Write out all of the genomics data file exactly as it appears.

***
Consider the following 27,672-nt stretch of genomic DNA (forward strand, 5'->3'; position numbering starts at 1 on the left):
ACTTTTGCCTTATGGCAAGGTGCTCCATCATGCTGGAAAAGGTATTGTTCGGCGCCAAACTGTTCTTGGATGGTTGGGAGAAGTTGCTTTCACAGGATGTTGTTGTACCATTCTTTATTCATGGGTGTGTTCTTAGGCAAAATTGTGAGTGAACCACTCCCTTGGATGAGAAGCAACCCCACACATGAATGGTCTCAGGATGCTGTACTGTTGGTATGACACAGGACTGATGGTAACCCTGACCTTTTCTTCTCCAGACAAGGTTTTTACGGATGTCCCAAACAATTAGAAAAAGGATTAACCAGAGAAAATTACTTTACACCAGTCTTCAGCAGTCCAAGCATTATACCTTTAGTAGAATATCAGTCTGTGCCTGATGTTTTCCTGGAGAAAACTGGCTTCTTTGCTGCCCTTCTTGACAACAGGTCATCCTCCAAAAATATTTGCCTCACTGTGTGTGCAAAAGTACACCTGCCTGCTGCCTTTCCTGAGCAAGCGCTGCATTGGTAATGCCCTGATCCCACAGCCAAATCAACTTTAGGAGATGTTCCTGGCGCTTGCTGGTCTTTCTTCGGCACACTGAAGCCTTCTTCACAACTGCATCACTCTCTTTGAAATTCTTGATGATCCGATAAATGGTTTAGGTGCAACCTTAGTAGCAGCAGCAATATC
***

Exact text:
Consider the following 27,672-nt stretch of genomic DNA (forward strand, 5'->3'; position numbering starts at 1 on the left):
ACTTTTGCCTTATGGCAAGGTGCTCCATCATGCTGGAAAAGGTATTGTTCGGCGCCAAACTGTTCTTGGATGGTTGGGAGAAGTTGCTTTCACAGGATGTTGTTGTACCATTCTTTATTCATGGGTGTGTTCTTAGGCAAAATTGTGAGTGAACCACTCCCTTGGATGAGAAGCAACCCCACACATGAATGGTCTCAGGATGCTGTACTGTTGGTATGACACAGGACTGATGGTAACCCTGACCTTTTCTTCTCCAGACAAGGTTTTTACGGATGTCCCAAACAATTAGAAAAAGGATTAACCAGAGAAAATTACTTTACACCAGTCTTCAGCAGTCCAAGCATTATACCTTTAGTAGAATATCAGTCTGTGCCTGATGTTTTCCTGGAGAAAACTGGCTTCTTTGCTGCCCTTCTTGACAACAGGTCATCCTCCAAAAATATTTGCCTCACTGTGTGTGCAAAAGTACACCTGCCTGCTGCCTTTCCTGAGCAAGCGCTGCATTGGTAATGCCCTGATCCCACAGCCAAATCAACTTTAGGAGATGTTCCTGGCGCTTGCTGGTCTTTCTTCGGCACACTGAAGCCTTCTTCACAACTGCATCACTCTCTTTGAAATTCTTGATGATCCGATAAATGGTTTAGGTGCAACCTTAGTAGCAGCAGCAATATC